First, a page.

Boondocking in an RV requires conservation of resources if you want to retain the benefits of your RV.   The three major concerns are battery power, water, and holding tanks.  If you use water and partially fill your holding tanks on the way to your primitive site, stop and dump your tanks and refill your fresh water as close to your site as possible before you arrive.   Also make sure your batteries area fully charged either by using a battery charger before you leave home or by them charging while you're driving.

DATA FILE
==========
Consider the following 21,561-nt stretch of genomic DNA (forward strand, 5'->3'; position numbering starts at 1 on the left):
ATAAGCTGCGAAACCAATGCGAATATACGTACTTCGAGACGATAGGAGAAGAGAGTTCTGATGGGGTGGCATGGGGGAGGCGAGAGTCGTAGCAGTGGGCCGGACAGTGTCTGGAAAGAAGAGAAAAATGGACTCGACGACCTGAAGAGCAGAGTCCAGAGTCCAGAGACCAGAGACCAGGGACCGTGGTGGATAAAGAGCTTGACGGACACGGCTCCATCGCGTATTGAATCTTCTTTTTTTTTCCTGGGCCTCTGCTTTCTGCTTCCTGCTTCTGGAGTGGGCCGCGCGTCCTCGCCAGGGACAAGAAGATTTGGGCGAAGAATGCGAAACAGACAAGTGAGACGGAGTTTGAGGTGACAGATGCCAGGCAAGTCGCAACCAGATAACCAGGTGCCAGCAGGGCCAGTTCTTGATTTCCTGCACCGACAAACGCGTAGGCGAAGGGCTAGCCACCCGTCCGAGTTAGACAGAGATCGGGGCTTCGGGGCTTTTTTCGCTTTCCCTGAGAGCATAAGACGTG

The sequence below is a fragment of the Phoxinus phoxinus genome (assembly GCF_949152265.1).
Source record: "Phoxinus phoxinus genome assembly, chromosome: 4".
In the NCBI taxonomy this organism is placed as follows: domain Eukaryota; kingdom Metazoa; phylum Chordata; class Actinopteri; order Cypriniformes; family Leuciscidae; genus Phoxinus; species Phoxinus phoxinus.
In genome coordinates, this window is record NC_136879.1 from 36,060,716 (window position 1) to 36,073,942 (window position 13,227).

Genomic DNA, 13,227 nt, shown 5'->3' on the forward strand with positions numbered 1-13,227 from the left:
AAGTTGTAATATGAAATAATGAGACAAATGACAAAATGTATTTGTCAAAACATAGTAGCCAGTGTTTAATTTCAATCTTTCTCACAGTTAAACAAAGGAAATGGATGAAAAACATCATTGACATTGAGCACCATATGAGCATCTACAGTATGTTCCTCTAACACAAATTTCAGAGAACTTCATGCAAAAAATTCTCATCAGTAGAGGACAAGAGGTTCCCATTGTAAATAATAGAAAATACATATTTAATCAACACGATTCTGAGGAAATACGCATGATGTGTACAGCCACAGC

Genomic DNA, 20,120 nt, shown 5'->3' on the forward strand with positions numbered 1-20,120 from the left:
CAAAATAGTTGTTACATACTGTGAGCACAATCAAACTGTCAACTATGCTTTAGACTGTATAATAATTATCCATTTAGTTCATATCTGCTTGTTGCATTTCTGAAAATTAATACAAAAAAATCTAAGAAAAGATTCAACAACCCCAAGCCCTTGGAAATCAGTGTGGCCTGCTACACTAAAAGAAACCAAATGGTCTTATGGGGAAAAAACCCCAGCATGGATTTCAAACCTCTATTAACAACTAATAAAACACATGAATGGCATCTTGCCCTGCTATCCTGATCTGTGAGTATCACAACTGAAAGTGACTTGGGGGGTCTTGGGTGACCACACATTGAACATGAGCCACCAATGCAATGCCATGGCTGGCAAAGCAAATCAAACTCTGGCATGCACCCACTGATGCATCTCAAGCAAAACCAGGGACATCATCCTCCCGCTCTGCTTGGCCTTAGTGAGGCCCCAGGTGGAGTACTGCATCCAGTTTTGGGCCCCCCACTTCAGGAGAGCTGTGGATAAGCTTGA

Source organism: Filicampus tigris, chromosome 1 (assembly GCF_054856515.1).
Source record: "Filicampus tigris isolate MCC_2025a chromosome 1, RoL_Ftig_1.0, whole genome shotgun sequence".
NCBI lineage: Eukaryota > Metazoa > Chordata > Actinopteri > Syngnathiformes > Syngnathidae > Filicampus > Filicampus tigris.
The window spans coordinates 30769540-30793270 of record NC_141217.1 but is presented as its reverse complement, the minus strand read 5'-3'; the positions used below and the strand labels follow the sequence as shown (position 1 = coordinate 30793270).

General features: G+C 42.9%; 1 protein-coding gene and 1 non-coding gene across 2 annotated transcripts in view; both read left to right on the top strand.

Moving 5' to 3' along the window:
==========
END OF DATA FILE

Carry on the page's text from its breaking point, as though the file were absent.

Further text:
If you run your batteries down you won't have light and, if your furnace has a fan, you won't have any heat so you need to maintain your batteries.  Many modern propane appliances have a circuit board that also requires 12-volt power for the appliance to operate.  Start off your trip with your batteries fully charged.  Then run the vehicle engine or the on board generator to charge the batteries each day.   The vehicle alternator is usually the best option for charging your batteries.  The vehicle alternator is higher amperage and has regulated voltage whereas the battery chargers in most converters and in many automotive battery chargers are lower amperage and unregulated. Unregulated chargers can fry your batteries.   Usually running your vehicle for about an hour will bring your batteries back up to full charge.   Running the vehicle engine at idle will probably use about the same amount of gas as running the generator to charge your batteries.  I have an automatic battery charger set up so whenever I have 120 volt power it charges my batteries.  That way, when I run the generator for any reason (power A/C, run microwave, operate entertainment systems) the batteries are charging.   Conserve battery power by limiting the use of 12 volt lighting and appliances. LED lights use a whole lot less power than standard incandescent bulbs, but today they are still a little pricey in the first place.  Use your gas lanterns or battery powered lanterns and flashlights whenever you can.   Schedule your activities to take advantage of daylight hours or take advantage of moonlight or light from your campfire.  Candles and torches might be used to illuminate campsites, giving a comfortable, almost romantic ambiance.  Solar panels are sometimes a good way to maintain your batteries but you'll need some large panels, not just the little 4"x8" panels that plug into your cigarette lighter.